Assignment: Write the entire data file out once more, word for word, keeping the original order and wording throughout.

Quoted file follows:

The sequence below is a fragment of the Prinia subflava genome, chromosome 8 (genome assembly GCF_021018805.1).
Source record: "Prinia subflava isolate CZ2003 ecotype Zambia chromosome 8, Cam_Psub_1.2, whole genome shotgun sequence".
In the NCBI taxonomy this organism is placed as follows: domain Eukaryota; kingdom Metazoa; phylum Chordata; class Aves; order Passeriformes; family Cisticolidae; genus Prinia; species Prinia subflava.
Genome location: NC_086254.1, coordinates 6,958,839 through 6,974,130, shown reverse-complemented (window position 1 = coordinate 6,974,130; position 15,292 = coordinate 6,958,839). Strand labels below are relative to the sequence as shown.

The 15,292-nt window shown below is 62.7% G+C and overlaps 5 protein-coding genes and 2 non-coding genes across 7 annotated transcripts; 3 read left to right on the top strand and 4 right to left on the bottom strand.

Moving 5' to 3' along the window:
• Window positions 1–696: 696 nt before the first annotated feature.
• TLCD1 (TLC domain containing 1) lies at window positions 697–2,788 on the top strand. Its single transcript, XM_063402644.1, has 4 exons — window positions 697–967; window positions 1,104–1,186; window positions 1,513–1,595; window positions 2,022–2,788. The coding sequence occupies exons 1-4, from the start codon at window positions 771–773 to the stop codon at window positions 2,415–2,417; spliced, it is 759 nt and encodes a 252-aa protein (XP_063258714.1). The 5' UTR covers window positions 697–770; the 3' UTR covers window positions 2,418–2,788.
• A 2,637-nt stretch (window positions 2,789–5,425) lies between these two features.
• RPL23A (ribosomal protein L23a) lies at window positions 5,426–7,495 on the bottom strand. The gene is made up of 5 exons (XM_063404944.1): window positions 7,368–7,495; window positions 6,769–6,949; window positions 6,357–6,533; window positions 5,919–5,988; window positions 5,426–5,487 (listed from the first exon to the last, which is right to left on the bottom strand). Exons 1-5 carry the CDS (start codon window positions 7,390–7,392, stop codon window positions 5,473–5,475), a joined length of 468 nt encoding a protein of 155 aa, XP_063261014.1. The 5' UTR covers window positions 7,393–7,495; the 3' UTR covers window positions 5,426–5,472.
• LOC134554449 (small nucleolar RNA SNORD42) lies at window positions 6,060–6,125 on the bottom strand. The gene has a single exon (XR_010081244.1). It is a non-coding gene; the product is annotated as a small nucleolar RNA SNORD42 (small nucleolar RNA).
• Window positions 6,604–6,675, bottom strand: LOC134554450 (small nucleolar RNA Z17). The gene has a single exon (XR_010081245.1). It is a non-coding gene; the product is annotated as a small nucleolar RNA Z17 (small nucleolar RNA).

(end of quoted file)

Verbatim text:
The sequence below is a fragment of the Prinia subflava genome, chromosome 8 (genome assembly GCF_021018805.1).
Source record: "Prinia subflava isolate CZ2003 ecotype Zambia chromosome 8, Cam_Psub_1.2, whole genome shotgun sequence".
In the NCBI taxonomy this organism is placed as follows: domain Eukaryota; kingdom Metazoa; phylum Chordata; class Aves; order Passeriformes; family Cisticolidae; genus Prinia; species Prinia subflava.
Genome location: NC_086254.1, coordinates 6,958,839 through 6,974,130, shown reverse-complemented (window position 1 = coordinate 6,974,130; position 15,292 = coordinate 6,958,839). Strand labels below are relative to the sequence as shown.

The 15,292-nt window shown below is 62.7% G+C and overlaps 5 protein-coding genes and 2 non-coding genes across 7 annotated transcripts; 3 read left to right on the top strand and 4 right to left on the bottom strand.

Moving 5' to 3' along the window:
• Window positions 1–696: 696 nt before the first annotated feature.
• TLCD1 (TLC domain containing 1) lies at window positions 697–2,788 on the top strand. Its single transcript, XM_063402644.1, has 4 exons — window positions 697–967; window positions 1,104–1,186; window positions 1,513–1,595; window positions 2,022–2,788. The coding sequence occupies exons 1-4, from the start codon at window positions 771–773 to the stop codon at window positions 2,415–2,417; spliced, it is 759 nt and encodes a 252-aa protein (XP_063258714.1). The 5' UTR covers window positions 697–770; the 3' UTR covers window positions 2,418–2,788.
• A 2,637-nt stretch (window positions 2,789–5,425) lies between these two features.
• RPL23A (ribosomal protein L23a) lies at window positions 5,426–7,495 on the bottom strand. The gene is made up of 5 exons (XM_063404944.1): window positions 7,368–7,495; window positions 6,769–6,949; window positions 6,357–6,533; window positions 5,919–5,988; window positions 5,426–5,487 (listed from the first exon to the last, which is right to left on the bottom strand). Exons 1-5 carry the CDS (start codon window positions 7,390–7,392, stop codon window positions 5,473–5,475), a joined length of 468 nt encoding a protein of 155 aa, XP_063261014.1. The 5' UTR covers window positions 7,393–7,495; the 3' UTR covers window positions 5,426–5,472.
• LOC134554449 (small nucleolar RNA SNORD42) lies at window positions 6,060–6,125 on the bottom strand. The gene has a single exon (XR_010081244.1). It is a non-coding gene; the product is annotated as a small nucleolar RNA SNORD42 (small nucleolar RNA).
• Window positions 6,604–6,675, bottom strand: LOC134554450 (small nucleolar RNA Z17). The gene has a single exon (XR_010081245.1). It is a non-coding gene; the product is annotated as a small nucleolar RNA Z17 (small nucleolar RNA).